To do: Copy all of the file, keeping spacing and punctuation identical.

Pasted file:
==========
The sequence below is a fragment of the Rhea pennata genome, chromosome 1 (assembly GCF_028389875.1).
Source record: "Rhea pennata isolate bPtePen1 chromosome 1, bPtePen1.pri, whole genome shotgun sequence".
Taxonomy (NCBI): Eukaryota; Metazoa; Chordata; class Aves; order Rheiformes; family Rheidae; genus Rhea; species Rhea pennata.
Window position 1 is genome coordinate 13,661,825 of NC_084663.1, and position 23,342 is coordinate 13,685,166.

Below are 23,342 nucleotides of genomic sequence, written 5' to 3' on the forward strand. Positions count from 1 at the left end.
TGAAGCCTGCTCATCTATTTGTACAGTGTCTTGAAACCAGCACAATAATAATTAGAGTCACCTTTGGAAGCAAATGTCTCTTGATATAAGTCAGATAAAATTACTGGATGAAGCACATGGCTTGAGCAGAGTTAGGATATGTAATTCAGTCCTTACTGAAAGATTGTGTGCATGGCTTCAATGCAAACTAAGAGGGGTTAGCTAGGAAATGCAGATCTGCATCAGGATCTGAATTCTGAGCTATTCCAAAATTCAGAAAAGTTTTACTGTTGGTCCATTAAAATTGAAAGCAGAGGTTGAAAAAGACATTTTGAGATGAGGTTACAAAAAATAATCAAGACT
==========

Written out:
The sequence below is a fragment of the Rhea pennata genome, chromosome 1 (assembly GCF_028389875.1).
Source record: "Rhea pennata isolate bPtePen1 chromosome 1, bPtePen1.pri, whole genome shotgun sequence".
Taxonomy (NCBI): Eukaryota; Metazoa; Chordata; class Aves; order Rheiformes; family Rheidae; genus Rhea; species Rhea pennata.
Window position 1 is genome coordinate 13,661,825 of NC_084663.1, and position 23,342 is coordinate 13,685,166.

Below are 23,342 nucleotides of genomic sequence, written 5' to 3' on the forward strand. Positions count from 1 at the left end.
TGAAGCCTGCTCATCTATTTGTACAGTGTCTTGAAACCAGCACAATAATAATTAGAGTCACCTTTGGAAGCAAATGTCTCTTGATATAAGTCAGATAAAATTACTGGATGAAGCACATGGCTTGAGCAGAGTTAGGATATGTAATTCAGTCCTTACTGAAAGATTGTGTGCATGGCTTCAATGCAAACTAAGAGGGGTTAGCTAGGAAATGCAGATCTGCATCAGGATCTGAATTCTGAGCTATTCCAAAATTCAGAAAAGTTTTACTGTTGGTCCATTAAAATTGAAAGCAGAGGTTGAAAAAGACATTTTGAGATGAGGTTACAAAAAATAATCAAGACT